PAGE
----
NASA’s Opportunity rover shows us what a comet looks like from Mars

10-second exposure from Opportunity's Pancam showing comet Siding Spring upon approach (NASA/JPL-Caltech/Cornell U./ Arizona State U.)
10-second exposure from Opportunity’s Pancam showing comet Siding Spring upon approach (NASA/JPL-Caltech/Cornell U./ Arizona State U.)

It may not look like much but it’s actually quite a lot: that bright smudge is Comet C/2013 A1 (Siding Spring) as it approached Mars to make its historic and much-anticipated close pass on Sunday, Oct. 19! The mountain-sized comet shot past Mars at an estimated distance of 88,000 miles traveling about 35 miles a second… that’s 20 times faster than a bullet fired from a 9mm handgun.

While the comet didn’t put on a big show in our sky here on Earth (although some photographers did capture it quite nicely in telescopes) the rovers on Mars and spacecraft in Martian orbit were keeping their electronic eyes on it… and NASA’s Opportunity rover, now nearly 11 years on Mars, was the first to send back a confirmed image!

 At 18:27 UTC (2:27 p.m. EDT) on Oct. 19 the comet passed by Mars closer than any comet has come to either Mars or Earth in recorded history*. This is also Siding Spring’s first trip into the inner solar system. It will make its closest approach to the Sun (perihelion) on Oct. 25, coming within 1.39 AU before heading back out into the depths of the solar system. (See its orbital parameters here.)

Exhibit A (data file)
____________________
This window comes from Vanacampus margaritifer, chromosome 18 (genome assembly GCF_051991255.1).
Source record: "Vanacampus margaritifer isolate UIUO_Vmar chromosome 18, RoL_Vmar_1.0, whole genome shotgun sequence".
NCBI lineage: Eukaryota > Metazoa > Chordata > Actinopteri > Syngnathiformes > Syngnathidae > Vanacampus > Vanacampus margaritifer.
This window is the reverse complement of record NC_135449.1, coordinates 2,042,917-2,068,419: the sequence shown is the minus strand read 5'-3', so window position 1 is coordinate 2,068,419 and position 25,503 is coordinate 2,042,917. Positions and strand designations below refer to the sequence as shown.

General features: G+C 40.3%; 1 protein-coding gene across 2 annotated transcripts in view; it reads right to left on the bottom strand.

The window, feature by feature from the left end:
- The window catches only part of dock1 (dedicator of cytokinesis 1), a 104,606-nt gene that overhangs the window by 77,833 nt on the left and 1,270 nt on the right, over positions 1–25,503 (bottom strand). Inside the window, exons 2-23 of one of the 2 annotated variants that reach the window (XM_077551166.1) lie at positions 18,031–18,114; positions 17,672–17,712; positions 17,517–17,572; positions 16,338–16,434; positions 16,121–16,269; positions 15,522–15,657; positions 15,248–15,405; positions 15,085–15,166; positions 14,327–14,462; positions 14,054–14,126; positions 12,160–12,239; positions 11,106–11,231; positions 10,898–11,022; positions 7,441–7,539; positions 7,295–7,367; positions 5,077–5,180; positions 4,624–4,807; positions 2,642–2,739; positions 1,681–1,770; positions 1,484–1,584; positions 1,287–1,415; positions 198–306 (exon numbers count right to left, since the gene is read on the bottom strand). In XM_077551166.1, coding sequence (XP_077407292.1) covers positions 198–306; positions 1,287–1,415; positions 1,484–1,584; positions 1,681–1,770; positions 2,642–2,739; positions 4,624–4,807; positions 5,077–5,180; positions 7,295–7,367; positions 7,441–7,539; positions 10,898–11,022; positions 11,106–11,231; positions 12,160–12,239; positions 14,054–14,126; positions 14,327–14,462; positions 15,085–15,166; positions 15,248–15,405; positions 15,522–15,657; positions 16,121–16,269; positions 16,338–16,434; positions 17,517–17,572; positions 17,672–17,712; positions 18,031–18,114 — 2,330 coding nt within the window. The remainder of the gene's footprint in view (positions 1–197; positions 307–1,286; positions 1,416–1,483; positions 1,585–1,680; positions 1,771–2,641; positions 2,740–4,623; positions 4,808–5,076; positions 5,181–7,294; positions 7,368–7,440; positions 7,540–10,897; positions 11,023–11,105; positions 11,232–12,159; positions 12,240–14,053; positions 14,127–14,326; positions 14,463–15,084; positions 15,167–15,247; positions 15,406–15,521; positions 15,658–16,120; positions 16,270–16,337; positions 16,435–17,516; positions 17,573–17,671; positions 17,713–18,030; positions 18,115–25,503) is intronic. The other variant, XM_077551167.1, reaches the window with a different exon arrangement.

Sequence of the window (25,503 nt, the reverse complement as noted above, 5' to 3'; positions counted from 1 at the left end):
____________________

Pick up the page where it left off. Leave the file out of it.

We likely won’t see it around these parts again for another million years or so.

Researchers used the panoramic camera (Pancam) on NASA’s Mars Exploration Rover Opportunity to capture this 10-second-exposure view. This image was taken about two-and-a-half hours before the closest approach. The sky was still relatively dark, before Martian dawn. At the time of closest approach the morning sky was too bright for observations of the comet.

“It’s excitingly fortunate that this comet came so close to Mars to give us a chance to study it with the instruments we’re using to study Mars. The views from Mars rovers, in particular, give us a human perspective, because they are about as sensitive to light as our eyes would be.”

– Mark Lemmon, Opportunity science team member, Texas A&M University

Some stars and cosmic ray hits were also captured in the long-duration exposure. For a labeled version of the original image click here.

C/2013 A1 (Siding Spring) was discovered on January 3, 2013 by Robert H. McNaught at Siding Spring Observatory. At the time of discovery the comet was 7.2 AU from the Sun.

Source: NASA’s Mars Explorations Rovers site

*The closest a comet has come to Earth in recorded history was on July 1, 1770 when D/1770 L1 (Lexell) passed at about 6 lunar distances (0.0146 AU). Siding Spring passed Mars at just over 1/3 a lunar distance, or .0008 AU.